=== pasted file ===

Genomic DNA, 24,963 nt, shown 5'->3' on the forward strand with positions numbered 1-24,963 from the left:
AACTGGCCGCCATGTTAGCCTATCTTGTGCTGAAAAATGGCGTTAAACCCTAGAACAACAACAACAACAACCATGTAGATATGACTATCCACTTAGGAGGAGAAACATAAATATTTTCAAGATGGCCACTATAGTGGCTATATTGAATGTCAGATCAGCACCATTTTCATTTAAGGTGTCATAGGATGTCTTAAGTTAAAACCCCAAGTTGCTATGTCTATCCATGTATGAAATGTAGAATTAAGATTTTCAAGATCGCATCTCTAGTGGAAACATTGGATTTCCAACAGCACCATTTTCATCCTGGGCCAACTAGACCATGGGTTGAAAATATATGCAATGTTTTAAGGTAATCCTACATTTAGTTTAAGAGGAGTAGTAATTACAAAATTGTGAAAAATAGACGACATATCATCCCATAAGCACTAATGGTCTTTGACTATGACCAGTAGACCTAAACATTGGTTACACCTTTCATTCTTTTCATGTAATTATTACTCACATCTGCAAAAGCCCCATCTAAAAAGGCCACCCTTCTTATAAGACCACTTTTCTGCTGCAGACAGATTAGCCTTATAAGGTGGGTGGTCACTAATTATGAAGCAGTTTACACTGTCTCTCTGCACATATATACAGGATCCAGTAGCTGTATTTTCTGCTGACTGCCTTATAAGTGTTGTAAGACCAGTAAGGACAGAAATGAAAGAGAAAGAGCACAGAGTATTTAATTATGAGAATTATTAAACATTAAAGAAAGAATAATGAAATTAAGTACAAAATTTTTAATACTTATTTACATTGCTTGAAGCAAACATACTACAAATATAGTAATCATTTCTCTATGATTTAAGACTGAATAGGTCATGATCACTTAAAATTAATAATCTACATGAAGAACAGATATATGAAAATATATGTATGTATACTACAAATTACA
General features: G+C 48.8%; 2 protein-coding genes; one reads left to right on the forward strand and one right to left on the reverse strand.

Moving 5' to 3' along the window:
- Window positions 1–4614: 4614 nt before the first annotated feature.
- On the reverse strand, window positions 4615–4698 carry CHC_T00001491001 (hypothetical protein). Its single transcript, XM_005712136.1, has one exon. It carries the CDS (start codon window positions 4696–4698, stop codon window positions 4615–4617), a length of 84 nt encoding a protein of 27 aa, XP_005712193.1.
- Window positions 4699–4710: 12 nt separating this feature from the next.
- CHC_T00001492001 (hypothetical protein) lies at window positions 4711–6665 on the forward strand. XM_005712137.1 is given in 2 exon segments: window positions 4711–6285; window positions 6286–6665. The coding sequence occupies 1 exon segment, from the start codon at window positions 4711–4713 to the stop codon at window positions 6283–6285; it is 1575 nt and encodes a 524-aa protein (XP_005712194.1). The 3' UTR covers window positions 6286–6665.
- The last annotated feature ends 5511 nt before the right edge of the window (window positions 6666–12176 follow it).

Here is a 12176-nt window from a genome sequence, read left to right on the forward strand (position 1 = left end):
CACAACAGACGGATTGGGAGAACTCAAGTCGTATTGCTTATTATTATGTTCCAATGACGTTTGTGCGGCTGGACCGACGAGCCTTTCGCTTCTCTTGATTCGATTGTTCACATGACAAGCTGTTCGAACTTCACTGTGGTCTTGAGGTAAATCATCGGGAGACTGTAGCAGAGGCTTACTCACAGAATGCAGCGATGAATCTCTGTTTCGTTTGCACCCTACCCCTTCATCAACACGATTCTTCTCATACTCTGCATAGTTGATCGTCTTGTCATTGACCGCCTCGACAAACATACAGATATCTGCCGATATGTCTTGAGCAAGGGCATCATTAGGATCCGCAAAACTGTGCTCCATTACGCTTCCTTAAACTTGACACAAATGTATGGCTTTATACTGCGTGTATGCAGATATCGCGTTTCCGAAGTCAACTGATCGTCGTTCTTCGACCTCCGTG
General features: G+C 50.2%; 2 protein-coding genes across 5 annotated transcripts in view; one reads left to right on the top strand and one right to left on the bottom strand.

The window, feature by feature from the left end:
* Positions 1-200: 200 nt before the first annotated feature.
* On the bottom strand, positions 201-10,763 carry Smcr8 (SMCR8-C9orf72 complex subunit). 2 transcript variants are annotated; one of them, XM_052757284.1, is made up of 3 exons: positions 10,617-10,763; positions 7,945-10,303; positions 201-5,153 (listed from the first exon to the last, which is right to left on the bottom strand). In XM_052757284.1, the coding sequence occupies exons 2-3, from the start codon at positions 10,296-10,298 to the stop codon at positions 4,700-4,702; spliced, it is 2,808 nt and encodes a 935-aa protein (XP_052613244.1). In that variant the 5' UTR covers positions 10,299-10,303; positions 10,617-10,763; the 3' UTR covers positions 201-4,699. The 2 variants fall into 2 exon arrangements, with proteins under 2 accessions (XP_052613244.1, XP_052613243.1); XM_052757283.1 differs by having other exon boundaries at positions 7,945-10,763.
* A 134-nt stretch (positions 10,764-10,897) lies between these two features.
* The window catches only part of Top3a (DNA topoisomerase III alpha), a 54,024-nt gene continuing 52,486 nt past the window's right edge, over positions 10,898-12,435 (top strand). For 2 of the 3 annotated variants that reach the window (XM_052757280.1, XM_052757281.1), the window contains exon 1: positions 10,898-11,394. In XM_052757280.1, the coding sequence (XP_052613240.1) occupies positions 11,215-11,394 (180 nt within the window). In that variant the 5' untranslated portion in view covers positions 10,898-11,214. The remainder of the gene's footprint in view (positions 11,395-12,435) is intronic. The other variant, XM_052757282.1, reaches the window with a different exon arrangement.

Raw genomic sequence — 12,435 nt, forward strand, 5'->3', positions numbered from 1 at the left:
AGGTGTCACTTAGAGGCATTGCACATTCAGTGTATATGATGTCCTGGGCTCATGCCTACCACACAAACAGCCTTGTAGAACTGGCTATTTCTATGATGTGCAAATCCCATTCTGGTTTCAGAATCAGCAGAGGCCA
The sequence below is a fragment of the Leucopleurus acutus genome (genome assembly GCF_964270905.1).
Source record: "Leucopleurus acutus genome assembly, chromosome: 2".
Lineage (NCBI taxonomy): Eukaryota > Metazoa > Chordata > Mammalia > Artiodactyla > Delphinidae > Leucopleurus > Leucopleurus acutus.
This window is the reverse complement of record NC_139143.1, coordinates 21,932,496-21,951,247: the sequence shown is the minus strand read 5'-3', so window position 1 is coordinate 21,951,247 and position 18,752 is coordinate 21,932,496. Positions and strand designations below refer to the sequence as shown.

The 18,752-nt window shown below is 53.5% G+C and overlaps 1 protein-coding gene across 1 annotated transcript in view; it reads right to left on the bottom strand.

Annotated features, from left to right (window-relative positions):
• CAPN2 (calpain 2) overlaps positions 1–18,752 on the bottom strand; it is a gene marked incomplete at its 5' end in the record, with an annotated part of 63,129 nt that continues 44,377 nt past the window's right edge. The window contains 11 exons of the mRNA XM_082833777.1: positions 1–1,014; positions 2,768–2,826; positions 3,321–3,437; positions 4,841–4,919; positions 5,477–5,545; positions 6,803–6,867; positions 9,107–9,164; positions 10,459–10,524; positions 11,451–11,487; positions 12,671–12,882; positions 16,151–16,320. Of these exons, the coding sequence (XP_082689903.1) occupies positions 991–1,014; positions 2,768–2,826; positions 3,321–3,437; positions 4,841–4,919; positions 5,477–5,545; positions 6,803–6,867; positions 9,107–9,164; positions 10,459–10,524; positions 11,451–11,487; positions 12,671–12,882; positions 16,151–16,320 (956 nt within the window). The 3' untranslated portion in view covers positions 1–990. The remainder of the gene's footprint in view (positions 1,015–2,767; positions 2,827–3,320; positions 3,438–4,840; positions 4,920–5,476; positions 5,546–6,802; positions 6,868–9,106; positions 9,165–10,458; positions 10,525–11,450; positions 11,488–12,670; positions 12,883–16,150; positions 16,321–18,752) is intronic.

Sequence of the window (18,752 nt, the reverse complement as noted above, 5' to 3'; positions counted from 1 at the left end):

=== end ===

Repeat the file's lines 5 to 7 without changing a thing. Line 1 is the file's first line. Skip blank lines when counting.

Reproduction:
- Window positions 1–4614: 4614 nt before the first annotated feature.
- On the reverse strand, window positions 4615–4698 carry CHC_T00001491001 (hypothetical protein). Its single transcript, XM_005712136.1, has one exon. It carries the CDS (start codon window positions 4696–4698, stop codon window positions 4615–4617), a length of 84 nt encoding a protein of 27 aa, XP_005712193.1.
- Window positions 4699–4710: 12 nt separating this feature from the next.